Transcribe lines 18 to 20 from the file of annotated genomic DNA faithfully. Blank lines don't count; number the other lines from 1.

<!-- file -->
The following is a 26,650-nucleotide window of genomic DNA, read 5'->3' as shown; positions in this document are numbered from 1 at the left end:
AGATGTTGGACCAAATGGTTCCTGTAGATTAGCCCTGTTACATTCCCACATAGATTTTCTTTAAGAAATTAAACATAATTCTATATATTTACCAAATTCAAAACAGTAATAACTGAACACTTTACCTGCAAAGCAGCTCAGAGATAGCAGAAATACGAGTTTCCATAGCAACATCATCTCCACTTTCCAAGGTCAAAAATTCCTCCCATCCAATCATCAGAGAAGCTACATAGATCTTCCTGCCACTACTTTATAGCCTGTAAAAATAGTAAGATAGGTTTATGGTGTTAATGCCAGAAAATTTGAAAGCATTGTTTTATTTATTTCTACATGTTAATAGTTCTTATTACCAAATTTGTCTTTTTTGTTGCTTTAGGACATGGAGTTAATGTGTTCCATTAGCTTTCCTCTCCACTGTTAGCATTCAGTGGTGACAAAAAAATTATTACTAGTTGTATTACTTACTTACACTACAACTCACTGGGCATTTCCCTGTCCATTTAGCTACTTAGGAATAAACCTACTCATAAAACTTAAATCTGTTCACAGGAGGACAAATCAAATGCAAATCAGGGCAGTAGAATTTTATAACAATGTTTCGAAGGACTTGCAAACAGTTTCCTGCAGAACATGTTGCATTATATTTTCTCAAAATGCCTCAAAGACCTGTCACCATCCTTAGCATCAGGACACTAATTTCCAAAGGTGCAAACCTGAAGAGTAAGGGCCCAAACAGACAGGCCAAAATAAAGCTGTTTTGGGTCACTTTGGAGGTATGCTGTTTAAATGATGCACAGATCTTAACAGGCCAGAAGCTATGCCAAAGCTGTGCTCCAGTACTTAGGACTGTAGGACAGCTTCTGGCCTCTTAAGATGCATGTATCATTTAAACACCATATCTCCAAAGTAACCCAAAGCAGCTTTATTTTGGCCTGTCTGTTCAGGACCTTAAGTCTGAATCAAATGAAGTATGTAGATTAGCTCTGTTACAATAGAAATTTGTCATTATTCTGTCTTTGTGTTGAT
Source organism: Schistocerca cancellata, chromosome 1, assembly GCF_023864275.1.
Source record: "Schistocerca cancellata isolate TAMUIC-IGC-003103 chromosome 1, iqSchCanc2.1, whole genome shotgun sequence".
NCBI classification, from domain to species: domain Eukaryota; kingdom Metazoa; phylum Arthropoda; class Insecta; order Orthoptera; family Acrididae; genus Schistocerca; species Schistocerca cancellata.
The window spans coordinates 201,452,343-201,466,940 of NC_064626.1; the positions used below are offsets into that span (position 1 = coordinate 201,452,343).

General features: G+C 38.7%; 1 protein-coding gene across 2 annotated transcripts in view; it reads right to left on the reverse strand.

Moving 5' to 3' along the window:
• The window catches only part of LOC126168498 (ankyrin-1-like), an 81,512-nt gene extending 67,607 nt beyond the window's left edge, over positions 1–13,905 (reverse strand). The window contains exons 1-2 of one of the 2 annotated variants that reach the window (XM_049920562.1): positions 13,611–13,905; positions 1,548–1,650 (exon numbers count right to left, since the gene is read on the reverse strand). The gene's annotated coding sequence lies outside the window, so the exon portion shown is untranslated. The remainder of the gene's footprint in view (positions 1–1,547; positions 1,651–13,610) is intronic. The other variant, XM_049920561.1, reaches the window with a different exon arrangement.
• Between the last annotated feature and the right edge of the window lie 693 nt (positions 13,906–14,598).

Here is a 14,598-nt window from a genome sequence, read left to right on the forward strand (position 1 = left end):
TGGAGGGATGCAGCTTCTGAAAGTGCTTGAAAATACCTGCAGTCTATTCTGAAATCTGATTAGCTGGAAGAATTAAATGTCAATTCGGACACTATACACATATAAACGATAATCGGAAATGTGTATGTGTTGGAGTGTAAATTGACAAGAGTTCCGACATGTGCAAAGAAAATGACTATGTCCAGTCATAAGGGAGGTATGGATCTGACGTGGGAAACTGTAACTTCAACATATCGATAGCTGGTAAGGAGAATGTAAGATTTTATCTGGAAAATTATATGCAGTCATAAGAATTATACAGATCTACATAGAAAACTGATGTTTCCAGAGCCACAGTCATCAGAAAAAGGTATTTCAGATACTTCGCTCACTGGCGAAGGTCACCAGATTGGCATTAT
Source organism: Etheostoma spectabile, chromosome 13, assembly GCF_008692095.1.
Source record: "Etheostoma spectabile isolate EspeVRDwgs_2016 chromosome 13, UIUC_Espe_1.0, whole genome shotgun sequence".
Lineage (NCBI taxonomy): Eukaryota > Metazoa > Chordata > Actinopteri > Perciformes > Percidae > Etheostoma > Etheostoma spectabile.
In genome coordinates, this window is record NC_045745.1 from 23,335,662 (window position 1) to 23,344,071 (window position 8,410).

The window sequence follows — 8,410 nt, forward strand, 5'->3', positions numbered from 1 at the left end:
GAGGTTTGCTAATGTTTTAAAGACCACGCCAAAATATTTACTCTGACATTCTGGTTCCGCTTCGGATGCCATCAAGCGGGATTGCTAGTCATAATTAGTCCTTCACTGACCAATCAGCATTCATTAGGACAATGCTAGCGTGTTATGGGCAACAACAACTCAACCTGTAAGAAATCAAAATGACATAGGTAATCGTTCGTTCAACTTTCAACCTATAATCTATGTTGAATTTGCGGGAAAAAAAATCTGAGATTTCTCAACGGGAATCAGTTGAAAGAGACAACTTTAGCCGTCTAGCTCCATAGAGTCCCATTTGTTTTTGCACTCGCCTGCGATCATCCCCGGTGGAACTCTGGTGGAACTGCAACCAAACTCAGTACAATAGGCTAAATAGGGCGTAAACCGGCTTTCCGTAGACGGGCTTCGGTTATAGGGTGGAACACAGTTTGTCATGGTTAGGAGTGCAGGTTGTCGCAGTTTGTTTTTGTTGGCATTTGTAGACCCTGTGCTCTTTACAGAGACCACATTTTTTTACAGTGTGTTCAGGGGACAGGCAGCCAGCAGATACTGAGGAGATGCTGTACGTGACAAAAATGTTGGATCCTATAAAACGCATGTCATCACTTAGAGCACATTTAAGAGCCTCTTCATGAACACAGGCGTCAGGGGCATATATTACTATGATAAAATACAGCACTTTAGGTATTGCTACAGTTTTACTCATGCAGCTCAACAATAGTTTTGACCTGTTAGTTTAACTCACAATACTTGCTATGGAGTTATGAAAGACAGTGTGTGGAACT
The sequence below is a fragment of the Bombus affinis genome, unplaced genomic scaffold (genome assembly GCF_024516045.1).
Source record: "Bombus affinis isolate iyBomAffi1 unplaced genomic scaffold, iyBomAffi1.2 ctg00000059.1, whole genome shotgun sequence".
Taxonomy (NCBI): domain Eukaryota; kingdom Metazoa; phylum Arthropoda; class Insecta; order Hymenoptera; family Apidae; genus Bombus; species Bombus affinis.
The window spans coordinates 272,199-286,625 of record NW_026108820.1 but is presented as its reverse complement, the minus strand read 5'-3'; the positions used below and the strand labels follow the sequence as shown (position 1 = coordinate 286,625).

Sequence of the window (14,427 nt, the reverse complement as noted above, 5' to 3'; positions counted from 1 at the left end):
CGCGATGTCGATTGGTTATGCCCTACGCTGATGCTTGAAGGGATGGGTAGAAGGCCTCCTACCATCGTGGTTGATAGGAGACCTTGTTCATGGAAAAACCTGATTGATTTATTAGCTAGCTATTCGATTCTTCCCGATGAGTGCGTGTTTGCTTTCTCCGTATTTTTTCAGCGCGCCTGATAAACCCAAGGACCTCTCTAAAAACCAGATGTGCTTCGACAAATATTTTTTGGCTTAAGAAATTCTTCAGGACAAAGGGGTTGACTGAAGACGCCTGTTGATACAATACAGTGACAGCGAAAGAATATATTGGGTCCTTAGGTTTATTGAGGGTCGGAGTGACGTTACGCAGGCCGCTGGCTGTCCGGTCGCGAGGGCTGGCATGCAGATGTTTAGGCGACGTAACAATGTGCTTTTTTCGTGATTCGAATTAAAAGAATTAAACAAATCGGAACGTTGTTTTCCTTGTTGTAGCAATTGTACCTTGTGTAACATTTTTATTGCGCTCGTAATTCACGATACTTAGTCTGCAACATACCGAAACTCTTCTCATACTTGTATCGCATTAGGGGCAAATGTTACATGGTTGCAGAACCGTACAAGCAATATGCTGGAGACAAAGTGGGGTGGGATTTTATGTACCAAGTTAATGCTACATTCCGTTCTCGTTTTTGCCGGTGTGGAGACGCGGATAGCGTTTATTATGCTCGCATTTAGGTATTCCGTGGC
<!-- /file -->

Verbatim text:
GAGGTTTGCTAATGTTTTAAAGACCACGCCAAAATATTTACTCTGACATTCTGGTTCCGCTTCGGATGCCATCAAGCGGGATTGCTAGTCATAATTAGTCCTTCACTGACCAATCAGCATTCATTAGGACAATGCTAGCGTGTTATGGGCAACAACAACTCAACCTGTAAGAAATCAAAATGACATAGGTAATCGTTCGTTCAACTTTCAACCTATAATCTATGTTGAATTTGCGGGAAAAAAAATCTGAGATTTCTCAACGGGAATCAGTTGAAAGAGACAACTTTAGCCGTCTAGCTCCATAGAGTCCCATTTGTTTTTGCACTCGCCTGCGATCATCCCCGGTGGAACTCTGGTGGAACTGCAACCAAACTCAGTACAATAGGCTAAATAGGGCGTAAACCGGCTTTCCGTAGACGGGCTTCGGTTATAGGGTGGAACACAGTTTGTCATGGTTAGGAGTGCAGGTTGTCGCAGTTTGTTTTTGTTGGCATTTGTAGACCCTGTGCTCTTTACAGAGACCACATTTTTTTACAGTGTGTTCAGGGGACAGGCAGCCAGCAGATACTGAGGAGATGCTGTACGTGACAAAAATGTTGGATCCTATAAAACGCATGTCATCACTTAGAGCACATTTAAGAGCCTCTTCATGAACACAGGCGTCAGGGGCATATATTACTATGATAAAATACAGCACTTTAGGTATTGCTACAGTTTTACTCATGCAGCTCAACAATAGTTTTGACCTGTTAGTTTAACTCACAATACTTGCTATGGAGTTATGAAAGACAGTGTGTGGAACT
The sequence below is a fragment of the Bombus affinis genome, unplaced genomic scaffold (genome assembly GCF_024516045.1).
Source record: "Bombus affinis isolate iyBomAffi1 unplaced genomic scaffold, iyBomAffi1.2 ctg00000059.1, whole genome shotgun sequence".